Complex mammalian cell circuit design*

7 August 2012 Last year, two groups used collections of modified yeast or bacterial cells to create biological systems that could respond to multiple inputs in a manner analogous to how a digital circuit processes information. Ausländer et al. now show…

7 August 2012

Last year, two groups used collections of modified yeast or bacterial cells to create biological systems that could respond to multiple inputs in a manner analogous to how a digital circuit processes information. Ausländer et al. now show that such behavior can be introduced into a single mammalian cell. The authors engineer human cells to enable them to perform one of the fundamental tasks of information processing systems—adding and subtracting single bits of information. In elementary school, children learning to add multidigit numbers are taught the concept of ‘carrying’ forward (e.g., to compute 29 plus 29, add the 9s, carry 1 forward and add the 2s plus the carried 1). Conceptually, the circuit of Ausländer et al. can perform a similar carrying operation, allowing it to add two single-digit binary numbers. In practical terms, the circuit takes as input two small molecules, the antibiotic erythromycin and the plant metabolite phloretin, and produces as outputs yellow and red fluorescent protein. The circuit marks a new standard of complexity achieved in synthetic biology. (Nature 487, 123–127, 2012)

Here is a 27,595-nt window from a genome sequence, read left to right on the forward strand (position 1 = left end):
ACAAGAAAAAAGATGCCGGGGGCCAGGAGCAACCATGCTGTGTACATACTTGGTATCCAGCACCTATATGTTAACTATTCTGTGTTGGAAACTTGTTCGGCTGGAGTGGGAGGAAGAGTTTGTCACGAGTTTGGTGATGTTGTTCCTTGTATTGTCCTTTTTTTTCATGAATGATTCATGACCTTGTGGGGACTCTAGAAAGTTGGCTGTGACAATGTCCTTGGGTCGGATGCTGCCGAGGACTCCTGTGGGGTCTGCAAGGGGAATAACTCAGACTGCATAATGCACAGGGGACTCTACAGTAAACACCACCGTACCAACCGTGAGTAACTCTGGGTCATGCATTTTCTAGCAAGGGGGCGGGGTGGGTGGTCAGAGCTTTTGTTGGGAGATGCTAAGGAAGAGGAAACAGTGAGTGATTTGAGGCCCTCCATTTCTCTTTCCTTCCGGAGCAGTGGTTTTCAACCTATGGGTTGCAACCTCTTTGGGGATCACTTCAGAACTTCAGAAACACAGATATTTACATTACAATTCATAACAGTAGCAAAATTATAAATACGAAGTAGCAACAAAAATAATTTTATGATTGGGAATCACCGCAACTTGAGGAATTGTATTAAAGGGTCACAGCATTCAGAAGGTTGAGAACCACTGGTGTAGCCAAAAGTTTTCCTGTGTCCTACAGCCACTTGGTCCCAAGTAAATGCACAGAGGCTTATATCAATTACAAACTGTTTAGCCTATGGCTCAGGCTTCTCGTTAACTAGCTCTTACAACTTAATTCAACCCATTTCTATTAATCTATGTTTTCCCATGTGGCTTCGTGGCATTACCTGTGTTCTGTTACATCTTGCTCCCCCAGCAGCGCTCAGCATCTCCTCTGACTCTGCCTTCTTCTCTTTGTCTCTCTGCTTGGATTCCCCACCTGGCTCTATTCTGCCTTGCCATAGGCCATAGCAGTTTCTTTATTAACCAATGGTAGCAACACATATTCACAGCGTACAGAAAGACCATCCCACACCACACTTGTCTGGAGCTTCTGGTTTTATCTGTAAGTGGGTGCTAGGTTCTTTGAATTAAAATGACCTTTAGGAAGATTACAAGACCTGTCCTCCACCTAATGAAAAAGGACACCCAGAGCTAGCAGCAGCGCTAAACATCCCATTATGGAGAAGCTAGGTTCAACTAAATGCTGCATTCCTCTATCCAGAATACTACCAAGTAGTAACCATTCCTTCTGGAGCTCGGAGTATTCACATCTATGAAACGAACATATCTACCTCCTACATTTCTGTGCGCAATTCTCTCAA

Nature Biotechnology